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Snakes. Snakes form one of the world’s most successful groups of animals. They live on every continent but Antarctica and number approximately 3,000 different kinds, or species. Most of these live on or under the ground, but some live in trees, and some spend all or part of their lives in the water. Only 400 species are poisonous, and of these, fewer than 50 are dangerous to people. In the United States, only 15 people are killed each year by snakes, compared to the more than 40,000 killed yearly in car accidents. Snakebite is not really a major cause of death anywhere.


Snakes come in two varieties: poisonous snakes and constrictors. Constrictors wait patiently for an opportunity to grab passing prey, quickly wrap themselves around it, and squeeze hard enough to keep the animal from breathing. When the animal has stopped breathing, the snake must swallow it whole, because snake teeth are no good for chewing. Poisonous snakes take a less strenuous approach: they simply use their fangs to inject venom and sit back to wait for the venom to take effect.


Rats, mice, and other vermin are tasty treats to snakes. If not for snakes, we would probably be overrun by these rodents. Some eat eggs, frogs, or even insects. Many snakes can swallow animals that are almost as big as they are. This means that the largest snakes can swallow BIG animals. Record books tell us of an African rock python (weighing no more than 140 pounds) that swallowed an animal that weighed more than 130 pounds!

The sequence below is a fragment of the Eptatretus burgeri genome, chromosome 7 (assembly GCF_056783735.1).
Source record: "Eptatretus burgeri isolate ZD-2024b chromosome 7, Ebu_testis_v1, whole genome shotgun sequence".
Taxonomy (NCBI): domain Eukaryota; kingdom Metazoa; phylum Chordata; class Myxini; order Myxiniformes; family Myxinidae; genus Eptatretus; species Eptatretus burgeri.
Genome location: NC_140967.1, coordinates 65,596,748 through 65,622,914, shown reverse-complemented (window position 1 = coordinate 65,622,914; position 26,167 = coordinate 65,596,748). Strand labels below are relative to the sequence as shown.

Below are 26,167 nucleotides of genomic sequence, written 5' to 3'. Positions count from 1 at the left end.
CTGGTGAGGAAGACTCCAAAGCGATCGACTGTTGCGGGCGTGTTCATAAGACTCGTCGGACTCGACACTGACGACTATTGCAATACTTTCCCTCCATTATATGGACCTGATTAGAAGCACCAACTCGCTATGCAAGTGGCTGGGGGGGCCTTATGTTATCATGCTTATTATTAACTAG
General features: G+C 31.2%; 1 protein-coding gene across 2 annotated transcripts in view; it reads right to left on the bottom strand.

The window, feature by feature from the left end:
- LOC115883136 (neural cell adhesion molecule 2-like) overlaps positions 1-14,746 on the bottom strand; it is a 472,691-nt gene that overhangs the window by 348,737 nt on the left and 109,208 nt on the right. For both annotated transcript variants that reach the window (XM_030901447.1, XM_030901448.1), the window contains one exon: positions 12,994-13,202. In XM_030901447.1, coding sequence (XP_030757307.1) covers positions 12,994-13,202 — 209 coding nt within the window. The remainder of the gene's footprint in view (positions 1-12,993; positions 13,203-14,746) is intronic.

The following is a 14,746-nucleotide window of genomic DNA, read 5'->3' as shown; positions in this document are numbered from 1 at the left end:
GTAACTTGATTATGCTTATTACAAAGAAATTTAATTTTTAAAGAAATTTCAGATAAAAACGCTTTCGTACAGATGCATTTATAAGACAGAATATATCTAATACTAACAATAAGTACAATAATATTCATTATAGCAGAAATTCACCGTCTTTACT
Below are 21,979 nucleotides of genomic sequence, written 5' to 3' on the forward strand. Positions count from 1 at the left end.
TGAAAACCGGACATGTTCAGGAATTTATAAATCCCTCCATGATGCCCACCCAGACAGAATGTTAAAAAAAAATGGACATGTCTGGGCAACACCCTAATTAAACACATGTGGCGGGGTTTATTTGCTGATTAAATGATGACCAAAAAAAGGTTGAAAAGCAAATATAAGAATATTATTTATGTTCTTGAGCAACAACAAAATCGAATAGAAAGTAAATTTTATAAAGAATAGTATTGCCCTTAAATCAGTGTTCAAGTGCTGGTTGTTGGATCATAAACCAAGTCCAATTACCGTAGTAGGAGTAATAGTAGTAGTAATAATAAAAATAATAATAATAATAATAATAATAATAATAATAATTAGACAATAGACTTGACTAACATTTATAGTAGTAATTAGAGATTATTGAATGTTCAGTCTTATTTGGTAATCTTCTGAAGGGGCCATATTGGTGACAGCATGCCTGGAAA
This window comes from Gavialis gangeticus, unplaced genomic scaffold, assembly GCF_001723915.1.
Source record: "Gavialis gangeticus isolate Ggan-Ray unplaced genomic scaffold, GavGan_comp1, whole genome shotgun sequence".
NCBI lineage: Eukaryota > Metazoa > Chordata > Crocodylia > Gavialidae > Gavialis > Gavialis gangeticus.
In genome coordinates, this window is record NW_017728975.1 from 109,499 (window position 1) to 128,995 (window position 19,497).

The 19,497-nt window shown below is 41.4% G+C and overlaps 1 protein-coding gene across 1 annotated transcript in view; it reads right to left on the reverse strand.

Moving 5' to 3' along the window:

Most snakes are oviparous. This means they lay eggs, from which the young later hatch. To protect the babies inside them, the eggs are tough and leathery, and the young snakes sometimes have a difficult time breaking out of them. Each baby snake has a sharp bump, called an egg tooth, on top of its snout. This helps the young to cut through the shell. Some snakes give birth to live young. The unborn young are in thin casings, or sacs, inside the mother. They hatch from these egg sacs just before or immediately after birth. These snakes are called ovoviviparous.


Snakes live on every continent except Antarctica. They can be found not only on or under the ground, but also in lakes, rivers, and oceans. Many live in trees—some species in Southeast Asia even glide through the air. Dull colors and geometric patterns help disguise desert snakes while they bury themselves in the sand; bright colors can hide a snake in a lush tropical forest.


Most snakes are harmless to people. The age old fear of snakes, however, still lingers. In fact, the fear of snakes may be greater now than ever before, because so many people who live in cities never get to see many snakes or to learn about them. Our ancestors had the good sense to treat poisonous snakes with a healthy respect, but also to recognize that all snakes are marvelous creatures. We should learn to do the same.